How a 3D printer template became 240,000 face shields

Quill Wang | November 20, 2020

Especially in times of crisis, creative and above all fast solutions are essential. And when it comes to speed and creativity, the 3D printing community is quick to respond. This was also the case this time when Prusa Research, a pioneer in FDM printing, created a design for 3D printed face shields and made it available for free to the makers in the world (

The concept of Prusa face shields is simple but smart: an easily cut plastic film is clamped into the individually adjustable plastic ring for the head. The plastic ring is manufactured using the filament layer process, and the transparent film is, if not already available in the household, available in any stationery store. A face shield is created which, together with a breathing mask, provides additional protection against droplets and reduces the risk of infection.

3D printed face shields

The international network for industrial 3D printing called on its members to produce such Prusa face shields and donate them to non-profit organisations. Of course, our engineers immediately agreed to make our 3D printers available for the production of face shields and set about producing the first prototypes.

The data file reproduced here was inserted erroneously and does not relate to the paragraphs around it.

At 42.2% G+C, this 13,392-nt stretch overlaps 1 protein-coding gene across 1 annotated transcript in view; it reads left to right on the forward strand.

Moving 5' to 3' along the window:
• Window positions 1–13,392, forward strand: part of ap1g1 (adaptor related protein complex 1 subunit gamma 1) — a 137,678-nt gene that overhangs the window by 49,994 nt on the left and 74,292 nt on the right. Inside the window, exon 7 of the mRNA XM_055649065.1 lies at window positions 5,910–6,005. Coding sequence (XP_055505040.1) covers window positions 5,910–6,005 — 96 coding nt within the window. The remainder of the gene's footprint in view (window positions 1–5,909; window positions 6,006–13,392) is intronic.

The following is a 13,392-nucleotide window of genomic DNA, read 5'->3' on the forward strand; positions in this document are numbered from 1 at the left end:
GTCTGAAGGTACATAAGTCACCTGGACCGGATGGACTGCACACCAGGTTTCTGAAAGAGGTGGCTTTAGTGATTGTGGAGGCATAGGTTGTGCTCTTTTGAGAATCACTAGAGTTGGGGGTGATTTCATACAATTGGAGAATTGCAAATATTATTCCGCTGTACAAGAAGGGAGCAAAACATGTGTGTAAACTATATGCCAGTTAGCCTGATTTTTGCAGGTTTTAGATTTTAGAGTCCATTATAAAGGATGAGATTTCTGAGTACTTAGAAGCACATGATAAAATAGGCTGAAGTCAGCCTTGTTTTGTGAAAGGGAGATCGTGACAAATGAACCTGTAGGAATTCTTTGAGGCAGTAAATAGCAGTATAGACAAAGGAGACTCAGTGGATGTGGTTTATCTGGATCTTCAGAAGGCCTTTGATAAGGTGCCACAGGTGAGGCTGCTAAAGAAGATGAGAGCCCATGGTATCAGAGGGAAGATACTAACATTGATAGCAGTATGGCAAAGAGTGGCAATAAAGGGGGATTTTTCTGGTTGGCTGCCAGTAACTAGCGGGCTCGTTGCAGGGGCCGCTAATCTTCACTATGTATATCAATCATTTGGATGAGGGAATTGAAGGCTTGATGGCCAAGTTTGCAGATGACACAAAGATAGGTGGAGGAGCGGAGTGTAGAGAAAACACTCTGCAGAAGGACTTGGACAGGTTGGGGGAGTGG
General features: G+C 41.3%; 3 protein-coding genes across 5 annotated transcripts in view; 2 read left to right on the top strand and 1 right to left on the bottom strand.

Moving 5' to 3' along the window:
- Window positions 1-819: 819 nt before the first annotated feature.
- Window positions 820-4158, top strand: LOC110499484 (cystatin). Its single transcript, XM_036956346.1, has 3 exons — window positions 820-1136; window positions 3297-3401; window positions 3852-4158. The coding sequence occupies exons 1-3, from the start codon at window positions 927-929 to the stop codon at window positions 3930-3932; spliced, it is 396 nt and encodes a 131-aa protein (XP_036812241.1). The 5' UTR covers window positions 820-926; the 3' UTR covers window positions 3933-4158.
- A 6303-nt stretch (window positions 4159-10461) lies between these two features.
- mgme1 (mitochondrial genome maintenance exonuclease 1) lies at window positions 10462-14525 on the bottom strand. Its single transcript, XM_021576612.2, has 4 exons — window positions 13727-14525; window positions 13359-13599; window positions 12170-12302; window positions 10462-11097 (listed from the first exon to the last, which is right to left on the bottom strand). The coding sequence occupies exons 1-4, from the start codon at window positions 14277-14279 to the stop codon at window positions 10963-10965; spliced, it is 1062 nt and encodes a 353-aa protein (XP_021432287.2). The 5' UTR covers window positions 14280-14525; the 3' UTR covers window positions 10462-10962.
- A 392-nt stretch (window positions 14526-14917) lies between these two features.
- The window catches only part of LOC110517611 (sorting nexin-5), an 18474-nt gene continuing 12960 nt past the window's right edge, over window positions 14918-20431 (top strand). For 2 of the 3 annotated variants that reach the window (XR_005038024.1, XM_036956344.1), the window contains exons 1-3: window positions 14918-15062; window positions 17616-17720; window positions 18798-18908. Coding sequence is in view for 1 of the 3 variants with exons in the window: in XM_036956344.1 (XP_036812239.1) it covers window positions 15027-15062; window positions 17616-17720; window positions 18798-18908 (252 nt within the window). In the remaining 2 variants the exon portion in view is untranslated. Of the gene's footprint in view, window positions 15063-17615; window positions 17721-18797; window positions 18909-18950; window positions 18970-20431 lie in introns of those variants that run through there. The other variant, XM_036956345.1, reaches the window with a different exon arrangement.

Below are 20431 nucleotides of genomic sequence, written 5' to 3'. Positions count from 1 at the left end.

But in the process we noticed: as igus we can do more! After all, we are injection moulding experts and with our freshly rebuilt and newly equipped tool production, we can produce special parts much faster. Without further ado, an injection mould was built using the 3D printed prototype and in less than a week mass production of face shields began. In only 6 days the suitable tool was ready and mass production started.

3D printing team leader Tom Krause inspects the first face shields together with Dr. Thilo Schultes (tool shop) and employees of the city of Cologne

Today almost all Cologne students are equipped with the Prusa/igus face shields, and after the summer holidays they will all be wearing them. Furthermore, 100,000 free protective visors are available for donation to charitable organisations quickly and without bureaucratic interference; all you need to do is send an enquiry via

3D printed prototypes from Prusa and injection-moulded models from igus (naturally in beautiful igus-orange)

What did we learn from this experience? 3D printing is the ideal production method for quickly implementing new ideas and making these solutions available worldwide in the shortest possible time. However, when it comes to large product volumes, 3D printing and injection moulding, as a team, also makes the rapid production of large volumes possible, which plays a decisive role not only in a global crisis but also in the competition-driven industrial everyday life.

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